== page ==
Bank of America, N.A. v. Riverwalk Ranch Crossing Homeowners Association et al

Filing 30

ORDER Granting in part and Denying in part defendant Riverwalk Ranch Crossing Homeowners Association's 17 Motion to Dismiss. Signed by Judge James C. Mahan on 2/28/2017. (Copies have been distributed pursuant to the NEF - SLD)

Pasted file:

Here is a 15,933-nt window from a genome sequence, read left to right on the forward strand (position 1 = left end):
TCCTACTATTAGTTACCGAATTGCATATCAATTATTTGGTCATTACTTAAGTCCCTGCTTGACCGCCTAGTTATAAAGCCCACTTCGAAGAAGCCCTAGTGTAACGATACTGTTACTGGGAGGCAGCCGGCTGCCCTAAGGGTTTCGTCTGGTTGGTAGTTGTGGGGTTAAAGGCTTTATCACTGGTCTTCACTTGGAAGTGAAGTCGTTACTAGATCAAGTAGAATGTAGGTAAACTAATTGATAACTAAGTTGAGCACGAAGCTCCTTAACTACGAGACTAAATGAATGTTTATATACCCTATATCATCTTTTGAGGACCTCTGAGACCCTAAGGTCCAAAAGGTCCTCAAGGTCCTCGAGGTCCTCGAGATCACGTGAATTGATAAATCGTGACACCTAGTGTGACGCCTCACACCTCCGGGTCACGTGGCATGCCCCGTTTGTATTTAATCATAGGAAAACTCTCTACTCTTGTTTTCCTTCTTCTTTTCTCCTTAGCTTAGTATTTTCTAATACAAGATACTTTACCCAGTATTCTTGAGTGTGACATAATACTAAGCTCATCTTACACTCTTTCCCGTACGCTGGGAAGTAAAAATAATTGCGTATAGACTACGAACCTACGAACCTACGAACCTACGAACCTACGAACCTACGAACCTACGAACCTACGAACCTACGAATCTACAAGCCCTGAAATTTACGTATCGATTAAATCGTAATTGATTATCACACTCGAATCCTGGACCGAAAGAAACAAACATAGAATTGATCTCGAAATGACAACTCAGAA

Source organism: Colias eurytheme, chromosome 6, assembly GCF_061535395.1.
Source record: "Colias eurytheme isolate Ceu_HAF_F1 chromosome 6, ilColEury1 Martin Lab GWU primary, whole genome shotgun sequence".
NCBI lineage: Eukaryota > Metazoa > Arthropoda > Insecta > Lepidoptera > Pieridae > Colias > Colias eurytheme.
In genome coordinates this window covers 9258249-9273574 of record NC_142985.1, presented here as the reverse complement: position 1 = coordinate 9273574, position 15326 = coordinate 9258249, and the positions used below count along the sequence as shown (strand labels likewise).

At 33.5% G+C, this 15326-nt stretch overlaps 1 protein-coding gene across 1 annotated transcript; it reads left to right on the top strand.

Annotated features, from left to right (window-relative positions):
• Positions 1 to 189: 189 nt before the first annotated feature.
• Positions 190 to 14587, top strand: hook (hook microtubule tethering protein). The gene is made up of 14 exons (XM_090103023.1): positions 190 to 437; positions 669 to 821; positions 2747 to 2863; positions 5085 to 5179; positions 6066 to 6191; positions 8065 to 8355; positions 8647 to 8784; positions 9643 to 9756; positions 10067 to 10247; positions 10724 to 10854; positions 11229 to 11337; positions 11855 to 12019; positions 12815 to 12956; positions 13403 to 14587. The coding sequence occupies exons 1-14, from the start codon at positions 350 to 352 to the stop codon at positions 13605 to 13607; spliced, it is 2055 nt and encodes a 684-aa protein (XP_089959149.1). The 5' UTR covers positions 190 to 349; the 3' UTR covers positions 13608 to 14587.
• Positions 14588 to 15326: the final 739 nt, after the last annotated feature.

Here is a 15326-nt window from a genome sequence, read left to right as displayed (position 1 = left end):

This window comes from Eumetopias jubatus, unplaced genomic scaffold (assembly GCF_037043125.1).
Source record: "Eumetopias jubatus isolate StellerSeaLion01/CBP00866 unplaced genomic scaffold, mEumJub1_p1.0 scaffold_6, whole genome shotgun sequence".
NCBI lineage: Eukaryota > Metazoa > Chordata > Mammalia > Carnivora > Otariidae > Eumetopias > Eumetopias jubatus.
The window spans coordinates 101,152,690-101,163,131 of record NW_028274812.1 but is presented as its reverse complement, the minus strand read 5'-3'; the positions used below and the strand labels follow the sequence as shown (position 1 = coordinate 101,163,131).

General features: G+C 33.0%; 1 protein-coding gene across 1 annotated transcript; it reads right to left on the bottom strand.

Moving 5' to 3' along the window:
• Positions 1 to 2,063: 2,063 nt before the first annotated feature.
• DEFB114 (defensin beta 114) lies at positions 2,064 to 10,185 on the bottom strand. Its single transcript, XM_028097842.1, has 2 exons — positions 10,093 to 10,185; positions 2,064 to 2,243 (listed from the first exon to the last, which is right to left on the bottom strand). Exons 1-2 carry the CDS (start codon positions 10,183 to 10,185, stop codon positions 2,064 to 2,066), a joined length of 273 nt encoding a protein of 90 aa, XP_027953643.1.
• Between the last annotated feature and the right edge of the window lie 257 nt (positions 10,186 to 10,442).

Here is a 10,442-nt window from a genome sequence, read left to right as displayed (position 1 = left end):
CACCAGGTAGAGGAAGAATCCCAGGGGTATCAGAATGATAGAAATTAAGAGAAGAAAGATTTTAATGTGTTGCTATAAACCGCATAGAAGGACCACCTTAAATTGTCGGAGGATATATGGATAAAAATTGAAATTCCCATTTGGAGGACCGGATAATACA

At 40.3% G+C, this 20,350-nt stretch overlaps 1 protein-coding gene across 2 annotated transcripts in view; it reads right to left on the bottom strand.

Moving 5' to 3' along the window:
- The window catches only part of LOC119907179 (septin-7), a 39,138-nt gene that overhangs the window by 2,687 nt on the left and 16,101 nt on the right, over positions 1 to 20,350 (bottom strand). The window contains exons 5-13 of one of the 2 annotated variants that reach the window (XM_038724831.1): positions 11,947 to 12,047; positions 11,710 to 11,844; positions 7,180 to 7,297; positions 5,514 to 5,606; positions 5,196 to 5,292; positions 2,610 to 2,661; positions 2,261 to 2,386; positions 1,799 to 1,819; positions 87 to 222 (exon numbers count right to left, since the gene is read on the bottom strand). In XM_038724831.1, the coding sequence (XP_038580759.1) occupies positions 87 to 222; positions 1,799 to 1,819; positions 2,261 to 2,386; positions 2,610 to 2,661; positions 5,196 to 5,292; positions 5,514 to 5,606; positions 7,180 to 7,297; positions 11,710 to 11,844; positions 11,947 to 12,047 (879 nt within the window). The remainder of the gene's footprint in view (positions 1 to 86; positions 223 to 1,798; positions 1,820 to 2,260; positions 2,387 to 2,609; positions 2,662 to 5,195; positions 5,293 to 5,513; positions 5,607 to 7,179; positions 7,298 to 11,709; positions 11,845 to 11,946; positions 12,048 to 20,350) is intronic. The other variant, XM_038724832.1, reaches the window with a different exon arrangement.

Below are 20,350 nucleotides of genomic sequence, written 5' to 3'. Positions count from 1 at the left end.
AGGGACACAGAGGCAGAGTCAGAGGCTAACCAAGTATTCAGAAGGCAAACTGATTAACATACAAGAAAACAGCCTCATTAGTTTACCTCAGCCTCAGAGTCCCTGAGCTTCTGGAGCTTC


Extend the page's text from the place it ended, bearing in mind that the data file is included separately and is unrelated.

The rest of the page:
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1 2 3 4 5 6 UNITED STATES DISTRICT COURT 7 DISTRICT OF NEVADA 8 *** 9 BANK OF AMERICA, N.A., 10 Plaintiff, ORDER 11 12 13 Case No. 2:16-cv-02219-JCM-VCF v. RIVERWALK RANCH CROSSING HOMEOWNERS ASSOCIATION, et al., Defendants. 14 15 Presently before the court is defendant Riverwalk Ranch Crossing Homeowners 16 Association’s (the “HOA”) motion to dismiss. (ECF No. 17). Plaintiff Bank of America, N.A. 17 (“BANA”) filed a response (ECF No. 21), to which the HOA replied (ECF No. 22). 18 I. 19 Facts This case involves a dispute over real property located at 4508 Silverwind Road, North 20 Las Vegas, Nevada (the “property”). On August 11, 2009, Alan Kolb obtained a loan in the 21 amount of $191,627.00 to purchase the property located at 4508 Silverwind Road, North Las 22 Vegas, Nevada (the “property”). (ECF No. 1). The loan is guaranteed by the Department of 23 Veterans Affairs Home Loan Guarantee Program. (ECF No. 1). 24 On December 30, 2011, defendant Absolute Collection Services, LLC (“ACS”), acting 25 on behalf of the HOA, recorded a notice of delinquent assessment lien, stating an amount due of 26 $1,281.91. (ECF No. 1). 27 28 On February 10, 2012, ACS recorded a notice of default and election to sell to satisfy the delinquent assessment lien, stating an amount due of $2,240.08. (ECF No. 1). On March 8, 2012, BANA requested a ledger from the HOA, which the HOA allegedly 1 2 refused to provide. (ECF No. 1). The deed of trust was assigned to BANA via an assignment of 3 deed of trust recorded on March 21, 2012. (ECF No. 1). On June 20, 2012, ACS recorded a notice of trustee’s sale, stating an amount due of 4 5 $3,852.62. (ECF No. 1). On November 6, 2012, Val Grigorian purchased the property at the 6 foreclosure sale for $6,300.00. (ECF No. 1). A foreclosure deed in favor of Grigorian was 7 recorded on November 8, 2012. (ECF No. 1). 8 On September 21, 2016, BANA filed the underlying complaint, alleging four causes of 9 action: (1) quiet title/declaratory judgment against all defendants; (2) breach of NRS 116.1113 10 against the HOA and ACS; (3) wrongful foreclosure against the HOA and ACS; and (4) 11 injunctive relief against SFR. (ECF No. 1). In the instant motion, the HOA moves to dismiss arguing that the court lacks subject 12 13 matter jurisdiction pursuant to Chapter 38 of the Nevada Revised Statutes and that BANA failed 14 to state a claim upon which relief can be granted pursuant to Federal Rule of Civil Procedure 15 12(b)(6). (ECF No. 17). The court will address each as it sees fit. 16 II. 17 Legal Standard A court may dismiss a complaint for “failure to state a claim upon which relief can be 18 granted.” Fed. R. Civ. P. 12(b)(6). A properly pled complaint must provide “[a] short and plain 19 statement of the claim showing that the pleader is entitled to relief.” Fed. R. Civ. P. 8(a)(2); Bell 20 Atlantic Corp. v. Twombly, 550 U.S. 544, 555 (2007). While Rule 8 does not require detailed 21 factual allegations, it demands “more than labels and conclusions” or a “formulaic recitation of 22 the elements of a cause of action.” Ashcroft v. Iqbal, 556 U.S. 662, 678 (2009) (citation 23 omitted). 24 “Factual allegations must be enough to rise above the speculative level.” Twombly, 550 25 U.S. at 555. Thus, to survive a motion to dismiss, a complaint must contain sufficient factual 26 matter to “state a claim to relief that is plausible on its face.” Iqbal, 556 U.S. at 678 (citation 27 omitted). 28 1 In Iqbal, the Supreme Court clarified the two-step approach district courts are to apply 2 when considering motions to dismiss. First, the court must accept as true all well-pled factual 3 allegations in the complaint; however, legal conclusions are not entitled to the assumption of 4 truth. Id. at 678–79. Mere recitals of the elements of a cause of action, supported only by 5 conclusory statements, do not suffice. Id. at 678. Second, the court must consider whether the factual allegations in the complaint allege a 6 7 plausible claim for relief. Id. at 679. A claim is facially plausible when the plaintiff’s complaint 8 alleges facts that allow the court to draw a reasonable inference that the defendant is liable for 9 the alleged misconduct. Id. at 678. Where the complaint does not permit the court to infer more than the mere possibility of 10 11 misconduct, the complaint has “alleged—but not shown—that the pleader is entitled to relief.” 12 Id. (internal quotation marks omitted). When the allegations in a complaint have not crossed the 13 line from conceivable to plausible, plaintiff's claim must be dismissed. Twombly, 550 U.S. at 14 570. The Ninth Circuit addressed post-Iqbal pleading standards in Starr v. Baca, 652 F.3d 15 16 1202, 1216 (9th Cir. 2011). The Starr court stated, in relevant part: 17 First, to be entitled to the presumption of truth, allegations in a complaint or counterclaim may not simply recite the elements of a cause of action, but must contain sufficient allegations of underlying facts to give fair notice and to enable the opposing party to defend itself effectively. Second, the factual allegations that are taken as true must plausibly suggest an entitlement to relief, such that it is not unfair to require the opposing party to be subjected to the expense of discovery and continued litigation. 18 19 20 21 Id. 22 III. 23 Discussion In the instant motion, the HOA argues that dismissal of BANA’s claims is proper because 24 BANA’s failure to mediate pursuant to NRS 38.310 divests this court of subject matter 25 jurisdiction. (ECF No. 17). 26 In response, BANA contends that NRS 38.310 is inapplicable to its claims and that Real 27 Estate Division of the Nevada Department of Business and Industry’s (“NRED”) authority has 28 expired. (ECF No. 21). In particular, BANA claims that it submitted a request for mediation to 1 NRED on October 2, 2015, but NRED failed to schedule a mediation in the time period required 2 under NRS 38.330(1). (ECF No. 21). Thus, BANA maintains that it constructively exhausted its 3 administrative remedies. (ECF No. 21). 4 As a threshold matter, NRS 38.310 is an exhaustion statute that creates prerequisites for 5 filing certain state-law claims, not a jurisdictional statute. See, e.g., Carrington Mortg. Servs., 6 LLC, v. Absolute Bus. Sols., LLC, No. 2:15–cv–01862–JAD–PAL, 2016 WL 1465339, at *3 (D. 7 Nev. Apr. 14, 2016). Thus, NRS 38.310 cannot affect the court’s subject matter jurisdiction. 8 9 10 11 12 13 14 15 In the present case, subject matter jurisdiction is determined pursuant to 28 U.S.C. § 1332, under which this court has diversity jurisdiction as the parties are diverse and the amount in controversy exceeds $75,000.00. (See ECF No. 1). As to NRS 38.310, the statute sets forth prerequisites for commencing a civil action and provides, in relevant part: No civil action based upon a claim relating to [t]he interpretation, application or enforcement of any covenants, conditions or restrictions applicable to residential property . . . or [t]he procedures used for increasing, decreasing or imposing additional assessments upon residential property, may be commenced in any court in this State unless the action has been submitted to mediation. 16 Nev. Rev. Stat. § 38.310(1). Subsection (2) continues by stating that a “court shall dismiss any 17 civil action which is commenced in violation of the provisions of subsection 1.” Nev. Rev. Stat. 18 § 38.310(2). Subsection (1) of NRS 38.330 states that “[u]nless otherwise provided by an 19 agreement of the parties, mediation must be completed within 60 days after the filing of the 20 written claim.” Nev. Rev. Stat. § 38.330(1). 21 While BANA has submitted a request for mediation, the parties have not participated in 22 mediation. Moreover, nothing in NRS 38.330 provides that NRED’s failure to appoint a 23 mediator within 60 days constitutes exhaustion, nor does the statute place the burden on NRED 24 to complete mediation within a specified period of time. Thus, BANA has not exhausted its 25 administrative remedies and must mediate certain claims prior to initiating an action in court 26 Further, NRS 38.350 expressly tolls the statute of limitations applicable to BANA’s 27 claims that are subject to mediation under NRS 38.310. Specifically, NRS 38.350 provides that 28 “[a]ny statute of limitations applicable to a claim described in NRS 38.310 is tolled from the 1 time the claim is submitted to mediation . . . until the conclusion of mediation . . . of the claim 2 and the period for vacating the award has expired.” Nev. Rev. Stat. § 38.350. Therefore, 3 BANA’s claims are not prejudiced by the statute’s requirement that the parties participate in 4 mediation prior to initiating an action in court. 5 A. Quiet Title/Declaratory Judgment (claim 1) 6 BANA’s quiet title/declaratory relief claim is exempt from NRS 38.310 because “it 7 requires the court to determine who holds superior title to a land parcel.” Id. at 559. In 8 McKnight Family, L.L.P., the Nevada Supreme Court reversed the lower court’s dismissal of 9 plaintiff’s quiet title and other claims because the parties had not participated in alternative 10 dispute resolution before the plaintiff filed suit. Id. at 557. The court held that, while the other 11 claims for relief were properly dismissed, the quiet title claim was not a civil action as defined in 12 NRS 38.300(3), and was therefore exempt from the requirements of NRS 38.310. Id. at 559. 13 The same reasoning applies to declaratory relief claims in which a lender seeks to 14 determine the validity of a foreclosure sale conducted by a homeowner association. See, e.g., 15 U.S. Bank, Nat. Ass’n v. NV Eagles, LLC, No. 2:15-CV-00786-RCJ, 2015 WL 4475517, at *3 16 (D. Nev. July 21, 2015) (finding that a lender’s claim seeking both quiet title and declaratory 17 relief was exempt from the mediation requirement of NRS 38.310). 18 Thus, the HOA’s motion to dismiss will be denied as to BANA’s quiet title claim. 19 B. 20 BANA’s claims for breach of NRS 116.1113 and wrongful foreclosure civil claims as Breach of NRS 116.1113 (claim 2) & Wrongful Foreclosure (claim 3) 21 defined in NRS 38.300. “An action is exempt from the NRS 38.310 requirements if the action 22 relates to an individual’s right to possess and use his or her property.” McKnight Family, L.L.P. 23 v. Adept Mgmt., 310 P.3d 555, 558 (Nev. 2013). 24 “A wrongful foreclosure claim challenges the authority behind the foreclosure, not the 25 foreclosure act itself.” McKnight Family, L.L.P., 310 P.3d at 559 (citing Collins v. Union Fed. 26 Sav. & Loan, 662 P.2d 610, 623 (Nev. 1983)). “The material issue in a wrongful foreclosure 27 claim is whether ‘the trustor was in default when the power of sale was exercised.’” Turbay v. 28 Bank of Am., N.A., No. 2:12–CV–1367–JCM–PAL; 2013 WL 1145212, at *4 (quoting Collins, 1 662 P.2d at 623). “Deciding a wrongful foreclosure claim against a homeowners’ association 2 involves interpreting covenants, conditions or restrictions applicable to residential property.” 3 McKnight Family, L.L.P., 310 P.3d at 559. “This type of interpretation falls under NRS 38.310.” 4 Id. Additionally, NRS 38.310 applies to laws “contain[ing] conditions and restrictions 5 applicable to residential property.” Id. at 558. Similarly, BANA’s breach of NRS 116.1113 claim alleges NRS violations, which require 6 7 an interpretation of the regulations and statutes that contained conditions and restrictions 8 applicable to the property so as to fall within the scope of NRS 38.310. Consequently, BANA must first submit these claim to mediation before proceeding with 9 10 a civil action. See e.g., U.S. Bank, N.A. v. Woodchase Condo. Homeowners Ass’n, No. 11 215CV01153APGGWF, 2016 WL 1734085, at *2 (D. Nev. May 2, 2016); Saticoy Bay, LLC 12 Series 1702 Empire Mine v. Fed. Nat’l Mortg. Ass’n, No. 214-cv-01975-KJD-NJK, 2015 WL 13 5709484, at *4 (D. Nev. Sept. 29, 2015). Accordingly, BANA’s claims for breach of NRS 14 116.1113 and wrongful foreclosure will be dismissed without prejudice. 15 C. Injunctive Relief (claim 4) 16 As to BANA’s fourth cause of action for injunctive relief, the court follows the well- 17 settled rule in that a claim for “injunctive relief” standing alone is not a cause of action. See, 18 e.g., In re Wal-Mart Wage & Hour Emp’t Practices Litig., 490 F. Supp. 2d 1091, 1130 (D. Nev. 19 2007); Tillman v. Quality Loan Serv. Corp., No. 2:12-CV-346 JCM RJJ, 2012 WL 1279939, at 20 *3 (D. Nev. Apr. 13, 2012) (finding that “injunctive relief is a remedy, not an independent cause 21 of action”); Jensen v. Quality Loan Serv. Corp., 702 F. Supp. 2d 1183, 1201 (E.D. Cal. 2010) 22 (“A request for injunctive relief by itself does not state a cause of action.”). Injunctive relief may 23 be available if BANA is entitled to such a remedy on an independent cause of action. BANA’s 24 claim for injunctive relief will therefore dismissed. 25 IV. Conclusion Accordingly, 26 27 /// 28 /// 1 IT IS HEREBY ORDERED, ADJUDGED, and DECREED that the HOA’s motion to 2 dismiss (ECF No. 16) be, and the same hereby is, GRANTED IN PART and DENIED IN PART 3 consistent with the foregoing. 4 DATED THIS 28th day of February, 2017. 5 6 7 8 9 10 11 12 13 14 15 16 17 18 19 20 21 22 23 24 25 26 27 28 JAMES C. MAHAN UNITED STATES DISTRICT JUDGE